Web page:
There are only two ways to beat the Texas heat in the summer: get up early, or wait until October. Since the second option isn’t going to cut it, we got up early to head southeast from Austin to Lockhart. Lockhart is famous for two things: barbecue and gravel, but we weren’t hungry yet.
If you’re going to ride Central Texas gravel, you’ve got to be prepared for a little of everything. Here, we don’t have endless miles of groomed fire roads snaking through National Forests. No matter the route, a gravel ride in Lockhart is going to throw everything at you, from finely crushed hard packed gravel, to larger looser rocks, to soft sand, to pavement. Because of this, a gravel bike built to handle anything is king.
Lockhart was founded in the 1850s, and over the last 170 years, some gravel roads have become busier thoroughfares as the surrounding area developed. Some are freshly paved over. Some were paved a long time ago and have deteriorated to the point of almost becoming gravel again. But many roads are still pristine gravel. On any ride around here, you’re guaranteed to find a healthy mix of all of the above.
The town square in Lockhart is home to cafes and shops, all surrounding an impressive courthouse in the center, but the terrain becomes countryside within a few blocks when heading out of town. The road quickly turns from pavement to gravel, which is a dream to ride. My route primarily wound through pastures and farmland dotted with hay bales and cattle. Many sections of road have tree cover on both sides, which provides a much-appreciated respite from the sun, especially as the day wore on and the thermometer climbed.
The sense of unknown adventure is what draws me to gravel—more focus on the journey and less on the destination. I grew up on a mountain bike on the East Coast and have been a road cyclist since arriving in Austin. The two disciplines have always occupied separate spaces for me, like estranged siblings who share genes but want nothing to do with each other. My gravel bike is their reunion, the realization that maybe they can get along after all. The gravel bike is the do-it-all bike I didn’t know I needed until I rode for the first time.
Gravel embraces the moments in between, the “let’s see what’s down that road” approach to cycling.
It’s not just the bikes that are unique, the people who gravitate to gravel are too. While some are out there to set records, the majority are in it for a good time. Stopping to say hi to curious cattle, take a dip in a steam, or just lay in the grass for a while to enjoy a snack.
It’s amazing how quickly a large urban area like Austin turns to countryside. Austin hasn’t entirely avoided the urban sprawl that most big cities experience, but city fades and rural arrives surprisingly quickly, especially to the southeast toward Lockhart. The telltale single finger casually lifted from the steering wheel by drivers of passing cars, even to cyclists, signaling a friendly hello is a surefire sign that you’ve left the city. I was raised in rural Pennsylvania, and this gesture has always reminded me of home and the people I grew up around. Cars slow down and give a wide berth, which keeps the dust from kicking up. Whether that’s their intention, or they’re just giving us space, the space is always appreciated.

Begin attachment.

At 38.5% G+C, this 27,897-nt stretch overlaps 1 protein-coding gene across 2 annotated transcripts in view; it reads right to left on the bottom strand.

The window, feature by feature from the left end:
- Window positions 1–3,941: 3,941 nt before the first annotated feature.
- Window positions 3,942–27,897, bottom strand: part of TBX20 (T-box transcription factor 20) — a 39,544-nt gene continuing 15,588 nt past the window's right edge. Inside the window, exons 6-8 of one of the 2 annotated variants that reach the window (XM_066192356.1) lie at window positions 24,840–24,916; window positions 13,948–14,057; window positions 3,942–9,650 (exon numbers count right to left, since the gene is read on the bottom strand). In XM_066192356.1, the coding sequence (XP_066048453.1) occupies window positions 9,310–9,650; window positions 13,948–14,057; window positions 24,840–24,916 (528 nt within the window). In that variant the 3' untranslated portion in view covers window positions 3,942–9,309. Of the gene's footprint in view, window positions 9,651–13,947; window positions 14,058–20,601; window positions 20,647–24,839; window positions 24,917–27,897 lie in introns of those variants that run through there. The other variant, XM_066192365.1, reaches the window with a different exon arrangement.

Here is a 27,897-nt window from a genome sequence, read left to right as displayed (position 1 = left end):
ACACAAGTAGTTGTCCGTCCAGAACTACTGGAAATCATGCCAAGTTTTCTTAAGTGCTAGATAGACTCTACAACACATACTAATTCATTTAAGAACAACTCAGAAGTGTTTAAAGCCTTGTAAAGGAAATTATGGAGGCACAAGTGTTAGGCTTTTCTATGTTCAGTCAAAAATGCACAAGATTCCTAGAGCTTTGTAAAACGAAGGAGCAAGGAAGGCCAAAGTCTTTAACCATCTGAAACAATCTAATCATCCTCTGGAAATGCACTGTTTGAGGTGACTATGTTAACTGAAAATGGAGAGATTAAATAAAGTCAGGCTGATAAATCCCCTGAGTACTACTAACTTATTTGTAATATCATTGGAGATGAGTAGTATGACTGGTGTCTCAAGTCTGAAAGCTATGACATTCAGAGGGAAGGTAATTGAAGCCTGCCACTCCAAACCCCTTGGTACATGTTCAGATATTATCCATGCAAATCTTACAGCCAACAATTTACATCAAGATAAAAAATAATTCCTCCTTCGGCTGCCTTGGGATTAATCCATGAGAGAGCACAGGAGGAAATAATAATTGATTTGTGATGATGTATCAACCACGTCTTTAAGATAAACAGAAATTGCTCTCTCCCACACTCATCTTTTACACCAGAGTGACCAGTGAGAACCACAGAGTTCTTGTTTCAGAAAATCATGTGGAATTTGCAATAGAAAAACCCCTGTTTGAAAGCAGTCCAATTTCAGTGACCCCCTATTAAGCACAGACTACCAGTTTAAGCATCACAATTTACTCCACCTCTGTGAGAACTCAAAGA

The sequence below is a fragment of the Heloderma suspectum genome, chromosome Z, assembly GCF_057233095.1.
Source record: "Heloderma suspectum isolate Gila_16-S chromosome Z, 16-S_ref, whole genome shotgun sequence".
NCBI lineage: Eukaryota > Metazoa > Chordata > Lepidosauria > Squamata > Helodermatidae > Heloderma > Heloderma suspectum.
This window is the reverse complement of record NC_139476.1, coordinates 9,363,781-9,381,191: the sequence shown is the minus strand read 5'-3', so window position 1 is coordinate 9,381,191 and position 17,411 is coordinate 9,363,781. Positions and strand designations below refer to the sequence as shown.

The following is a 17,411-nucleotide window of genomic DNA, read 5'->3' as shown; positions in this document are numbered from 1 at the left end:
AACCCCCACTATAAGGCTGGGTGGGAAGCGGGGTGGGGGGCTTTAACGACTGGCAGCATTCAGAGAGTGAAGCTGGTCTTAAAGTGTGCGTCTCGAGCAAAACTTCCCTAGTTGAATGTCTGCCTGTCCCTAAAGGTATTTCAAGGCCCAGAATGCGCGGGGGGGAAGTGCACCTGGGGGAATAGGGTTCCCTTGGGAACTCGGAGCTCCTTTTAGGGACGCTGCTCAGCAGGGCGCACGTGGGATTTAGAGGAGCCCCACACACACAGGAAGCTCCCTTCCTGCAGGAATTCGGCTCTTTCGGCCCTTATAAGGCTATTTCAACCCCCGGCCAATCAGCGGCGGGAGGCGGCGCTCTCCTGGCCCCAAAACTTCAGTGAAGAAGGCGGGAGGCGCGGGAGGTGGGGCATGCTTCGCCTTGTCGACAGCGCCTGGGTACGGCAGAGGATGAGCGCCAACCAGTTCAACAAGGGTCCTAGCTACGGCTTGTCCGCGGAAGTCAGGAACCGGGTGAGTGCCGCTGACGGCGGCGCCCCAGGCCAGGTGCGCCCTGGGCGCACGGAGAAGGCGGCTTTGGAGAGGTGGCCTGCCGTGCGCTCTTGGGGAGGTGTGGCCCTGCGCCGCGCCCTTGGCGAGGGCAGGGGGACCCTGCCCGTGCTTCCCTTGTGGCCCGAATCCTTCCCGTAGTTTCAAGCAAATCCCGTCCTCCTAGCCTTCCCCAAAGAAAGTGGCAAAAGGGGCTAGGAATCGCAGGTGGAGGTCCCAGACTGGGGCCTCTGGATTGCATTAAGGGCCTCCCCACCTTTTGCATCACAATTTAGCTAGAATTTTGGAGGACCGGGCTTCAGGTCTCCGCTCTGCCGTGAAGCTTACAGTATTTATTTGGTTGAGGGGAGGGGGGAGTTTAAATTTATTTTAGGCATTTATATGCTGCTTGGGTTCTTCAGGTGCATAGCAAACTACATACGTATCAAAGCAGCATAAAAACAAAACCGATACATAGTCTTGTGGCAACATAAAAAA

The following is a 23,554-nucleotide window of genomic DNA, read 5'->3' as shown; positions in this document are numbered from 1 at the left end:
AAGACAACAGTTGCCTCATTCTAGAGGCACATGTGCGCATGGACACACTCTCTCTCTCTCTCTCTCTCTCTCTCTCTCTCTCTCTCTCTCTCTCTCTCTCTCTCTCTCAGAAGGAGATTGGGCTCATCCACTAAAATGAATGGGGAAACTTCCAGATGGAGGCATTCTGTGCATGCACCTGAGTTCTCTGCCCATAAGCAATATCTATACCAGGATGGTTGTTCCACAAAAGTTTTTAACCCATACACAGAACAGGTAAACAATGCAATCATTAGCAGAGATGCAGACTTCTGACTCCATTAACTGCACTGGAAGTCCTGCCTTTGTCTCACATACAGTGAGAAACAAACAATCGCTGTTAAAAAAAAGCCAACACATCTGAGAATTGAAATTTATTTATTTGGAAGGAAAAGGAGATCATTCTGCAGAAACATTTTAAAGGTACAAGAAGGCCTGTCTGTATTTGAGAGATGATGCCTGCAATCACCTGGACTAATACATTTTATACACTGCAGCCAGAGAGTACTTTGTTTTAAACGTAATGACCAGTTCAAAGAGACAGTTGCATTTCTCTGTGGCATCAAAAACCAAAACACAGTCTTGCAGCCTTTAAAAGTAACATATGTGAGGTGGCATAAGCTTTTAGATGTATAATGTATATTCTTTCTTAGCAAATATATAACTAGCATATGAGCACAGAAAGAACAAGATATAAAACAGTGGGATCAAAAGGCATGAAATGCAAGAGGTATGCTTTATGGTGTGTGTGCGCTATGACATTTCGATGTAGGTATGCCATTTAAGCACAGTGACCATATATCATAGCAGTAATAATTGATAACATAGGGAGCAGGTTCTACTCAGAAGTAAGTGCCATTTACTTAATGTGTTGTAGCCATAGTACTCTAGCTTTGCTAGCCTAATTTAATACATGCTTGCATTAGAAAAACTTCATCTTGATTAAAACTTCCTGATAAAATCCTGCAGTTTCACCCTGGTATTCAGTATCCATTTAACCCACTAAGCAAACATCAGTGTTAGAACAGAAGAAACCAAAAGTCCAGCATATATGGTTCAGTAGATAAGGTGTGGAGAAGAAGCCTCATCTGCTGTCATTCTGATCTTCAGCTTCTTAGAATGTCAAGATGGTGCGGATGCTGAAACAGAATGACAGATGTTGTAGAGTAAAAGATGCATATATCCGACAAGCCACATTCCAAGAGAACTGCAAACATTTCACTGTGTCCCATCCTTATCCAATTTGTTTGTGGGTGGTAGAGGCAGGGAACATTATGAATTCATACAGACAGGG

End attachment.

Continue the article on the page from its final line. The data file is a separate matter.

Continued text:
To replenish our water, we made a stop at the only convenience store on our 35-mile route, which resulted in a friendly chat with a farmer hauling a trailer full of wild hogs. I was 11 cents short when buying an ice-cold Coke in a glass bottle, but the cashier said not to worry about it. Another local reminded us to “drink lots of water, it’s hot out here.” It feels like everyone is on our team.
To be prepared for these beautiful but ever-changing roads, good equipment choices come into play. It astounds me that I can transition from loose gravel to smooth pavement on a knobby 42mm tire and still maintain speed and control. But the first-hand evidence is irrefutable—it works, and it’s fast, and it’s fun.
The 1x drivetrain that is becoming a popular configuration for gravel bikes is perfect in Texas. Our hills—if you find any at all—are short and punchy, and this route was remarkably flat, gaining only 800 feet over the 35 miles. My bike, an OPEN WI.DE., outfitted with the new RED XPLR eTap AXS rear derailleur and the matching 10-44T cassette, was perfect for Lockhart. Central Texas is referred to as the Hill Country, but Lockhart’s gravel is generally flat or at most, rolling. It’s easy to get into a groove and we found that covering ground quickly was a breeze.
Nothing is forever, and that holds true for gravel roads. Some old farm roads are getting paved over with a smooth layer of asphalt, while others get a rough layer of tar and chip, and some are mostly left alone. Texas floods can cause massive washouts, when just days before, the arid landscape was dry as a bone. These harsh conditions can wreak havoc on pavement, essentially turning it back into gravel, eventually. Gravel survives, and as Austin’s metro area extends its reach, I hope Lockhart’s heart of gravel remains intact. Time in the saddle provides a valuable space for peace for me. The to-do lists are swept away and swallowed by the steady crunch of Texas gravel under my tires.
This ride took place on the traditional lands of the Nʉmʉnʉʉ, Jumanos, Tonkawa, Ndé Kónitsąąíí Gokíyaa, Coahuiltecan, and Sana people. Caleb Kerr is a photographer based in Austin, TX, who likes to work and play in the American West with his camera and bike. When he’s in Austin, you can catch him on Saturday mornings riding with Breakfast Club. You can find his work at calebkerr.com and @calebkerr.